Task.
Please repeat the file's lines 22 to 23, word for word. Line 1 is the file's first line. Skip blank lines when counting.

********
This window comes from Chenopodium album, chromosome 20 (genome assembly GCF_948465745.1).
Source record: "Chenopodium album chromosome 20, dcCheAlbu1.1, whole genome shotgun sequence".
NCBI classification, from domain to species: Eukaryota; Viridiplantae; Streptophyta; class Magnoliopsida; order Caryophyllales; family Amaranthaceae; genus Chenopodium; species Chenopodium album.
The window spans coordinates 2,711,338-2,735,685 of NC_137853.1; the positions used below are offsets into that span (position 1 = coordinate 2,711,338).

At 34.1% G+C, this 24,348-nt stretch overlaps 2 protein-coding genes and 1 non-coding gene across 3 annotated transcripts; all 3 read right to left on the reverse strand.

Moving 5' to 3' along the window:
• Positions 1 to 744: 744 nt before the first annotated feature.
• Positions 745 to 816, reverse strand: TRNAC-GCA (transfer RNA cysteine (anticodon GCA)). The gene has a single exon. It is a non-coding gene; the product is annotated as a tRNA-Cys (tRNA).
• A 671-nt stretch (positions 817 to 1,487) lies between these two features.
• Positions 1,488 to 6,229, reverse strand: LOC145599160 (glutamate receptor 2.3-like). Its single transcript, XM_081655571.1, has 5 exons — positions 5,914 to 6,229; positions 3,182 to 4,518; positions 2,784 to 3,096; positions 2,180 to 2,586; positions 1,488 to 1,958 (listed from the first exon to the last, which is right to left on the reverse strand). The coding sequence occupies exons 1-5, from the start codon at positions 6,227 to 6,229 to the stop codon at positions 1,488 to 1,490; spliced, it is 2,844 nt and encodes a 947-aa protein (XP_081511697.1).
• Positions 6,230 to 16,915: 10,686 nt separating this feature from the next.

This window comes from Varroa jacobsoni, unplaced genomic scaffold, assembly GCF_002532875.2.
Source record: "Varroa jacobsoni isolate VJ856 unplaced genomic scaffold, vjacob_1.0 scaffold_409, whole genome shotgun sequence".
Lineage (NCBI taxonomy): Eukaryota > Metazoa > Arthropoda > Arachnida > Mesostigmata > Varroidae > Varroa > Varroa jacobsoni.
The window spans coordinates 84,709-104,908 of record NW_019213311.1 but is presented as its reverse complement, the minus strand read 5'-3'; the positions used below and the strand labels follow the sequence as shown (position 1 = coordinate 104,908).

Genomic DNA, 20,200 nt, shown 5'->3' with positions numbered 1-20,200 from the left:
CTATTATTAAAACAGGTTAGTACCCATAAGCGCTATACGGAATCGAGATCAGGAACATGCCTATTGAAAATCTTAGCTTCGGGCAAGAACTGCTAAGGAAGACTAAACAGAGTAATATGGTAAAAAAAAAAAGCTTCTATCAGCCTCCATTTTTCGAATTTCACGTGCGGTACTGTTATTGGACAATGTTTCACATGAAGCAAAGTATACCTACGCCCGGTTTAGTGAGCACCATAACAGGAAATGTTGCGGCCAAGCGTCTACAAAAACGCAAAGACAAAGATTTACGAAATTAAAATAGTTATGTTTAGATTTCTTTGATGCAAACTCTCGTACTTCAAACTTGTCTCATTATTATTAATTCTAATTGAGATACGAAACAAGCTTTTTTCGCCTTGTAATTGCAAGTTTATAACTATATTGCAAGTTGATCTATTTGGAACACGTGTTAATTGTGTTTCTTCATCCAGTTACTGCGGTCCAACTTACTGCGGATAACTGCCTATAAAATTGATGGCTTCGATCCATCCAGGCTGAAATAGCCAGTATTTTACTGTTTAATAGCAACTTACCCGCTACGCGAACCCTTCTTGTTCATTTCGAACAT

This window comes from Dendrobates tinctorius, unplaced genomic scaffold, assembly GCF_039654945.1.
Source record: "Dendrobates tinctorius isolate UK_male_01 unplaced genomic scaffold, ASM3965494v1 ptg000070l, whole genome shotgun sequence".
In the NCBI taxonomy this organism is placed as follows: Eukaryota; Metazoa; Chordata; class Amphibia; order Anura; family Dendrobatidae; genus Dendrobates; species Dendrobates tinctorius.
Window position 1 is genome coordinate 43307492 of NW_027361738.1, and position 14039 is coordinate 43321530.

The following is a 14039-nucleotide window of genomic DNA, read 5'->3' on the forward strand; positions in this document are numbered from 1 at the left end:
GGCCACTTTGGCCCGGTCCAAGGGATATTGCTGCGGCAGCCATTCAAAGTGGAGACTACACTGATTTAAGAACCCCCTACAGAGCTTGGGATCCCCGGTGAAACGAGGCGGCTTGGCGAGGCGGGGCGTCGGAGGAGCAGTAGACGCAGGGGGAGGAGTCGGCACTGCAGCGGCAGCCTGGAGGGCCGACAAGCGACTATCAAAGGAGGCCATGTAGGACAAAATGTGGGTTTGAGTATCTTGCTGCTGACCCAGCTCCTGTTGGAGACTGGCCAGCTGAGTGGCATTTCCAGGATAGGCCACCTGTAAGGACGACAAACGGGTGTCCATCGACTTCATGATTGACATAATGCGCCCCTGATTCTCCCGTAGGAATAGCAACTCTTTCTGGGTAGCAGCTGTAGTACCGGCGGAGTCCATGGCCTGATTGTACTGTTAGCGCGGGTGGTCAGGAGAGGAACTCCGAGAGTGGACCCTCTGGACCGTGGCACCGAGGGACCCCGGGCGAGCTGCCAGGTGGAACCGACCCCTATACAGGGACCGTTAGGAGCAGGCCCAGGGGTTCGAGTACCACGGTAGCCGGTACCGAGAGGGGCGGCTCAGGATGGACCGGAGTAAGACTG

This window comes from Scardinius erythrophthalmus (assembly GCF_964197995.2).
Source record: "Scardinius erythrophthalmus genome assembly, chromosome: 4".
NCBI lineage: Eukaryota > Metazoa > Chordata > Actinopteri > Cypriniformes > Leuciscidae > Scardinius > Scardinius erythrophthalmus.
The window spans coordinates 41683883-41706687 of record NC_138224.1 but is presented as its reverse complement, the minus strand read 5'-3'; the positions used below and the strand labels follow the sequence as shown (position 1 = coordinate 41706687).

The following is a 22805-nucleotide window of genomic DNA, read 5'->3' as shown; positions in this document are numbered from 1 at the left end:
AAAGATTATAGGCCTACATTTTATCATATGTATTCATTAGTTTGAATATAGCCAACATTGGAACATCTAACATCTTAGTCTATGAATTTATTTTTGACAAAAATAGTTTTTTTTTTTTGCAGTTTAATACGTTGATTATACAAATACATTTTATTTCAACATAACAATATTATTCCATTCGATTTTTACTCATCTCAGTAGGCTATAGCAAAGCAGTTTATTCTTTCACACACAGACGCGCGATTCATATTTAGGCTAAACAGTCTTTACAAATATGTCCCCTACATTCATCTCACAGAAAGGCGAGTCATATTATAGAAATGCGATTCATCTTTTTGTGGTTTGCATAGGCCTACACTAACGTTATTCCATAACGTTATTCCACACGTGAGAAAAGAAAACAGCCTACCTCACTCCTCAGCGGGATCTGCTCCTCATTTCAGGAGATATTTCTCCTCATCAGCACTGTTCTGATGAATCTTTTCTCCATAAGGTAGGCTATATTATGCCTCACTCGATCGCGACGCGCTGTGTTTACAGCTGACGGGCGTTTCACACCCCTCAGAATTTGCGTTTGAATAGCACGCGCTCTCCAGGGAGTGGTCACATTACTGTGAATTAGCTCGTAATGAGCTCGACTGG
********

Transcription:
The following is a 14039-nucleotide window of genomic DNA, read 5'->3' on the forward strand; positions in this document are numbered from 1 at the left end:
GGCCACTTTGGCCCGGTCCAAGGGATATTGCTGCGGCAGCCATTCAAAGTGGAGACTACACTGATTTAAGAACCCCCTACAGAGCTTGGGATCCCCGGTGAAACGAGGCGGCTTGGCGAGGCGGGGCGTCGGAGGAGCAGTAGACGCAGGGGGAGGAGTCGGCACTGCAGCGGCAGCCTGGAGGGCCGACAAGCGACTATCAAAGGAGGCCATGTAGGACAAAATGTGGGTTTGAGTATCTTGCTGCTGACCCAGCTCCTGTTGGAGACTGGCCAGCTGAGTGGCATTTCCAGGATAGGCCACCTGTAAGGACGACAAACGGGTGTCCATCGACTTCATGATTGACATAATGCGCCCCTGATTCTCCCGTAGGAATAGCAACTCTTTCTGGGTAGCAGCTGTAGTACCGGCGGAGTCCATGGCCTGATTGTACTGTTAGCGCGGGTGGTCAGGAGAGGAACTCCGAGAGTGGACCCTCTGGACCGTGGCACCGAGGGACCCCGGGCGAGCTGCCAGGTGGAACCGACCCCTATACAGGGACCGTTAGGAGCAGGCCCAGGGGTTCGAGTACCACGGTAGCCGGTACCGAGAGGGGCGGCTCAGGATGGACCGGAGTAAGACTG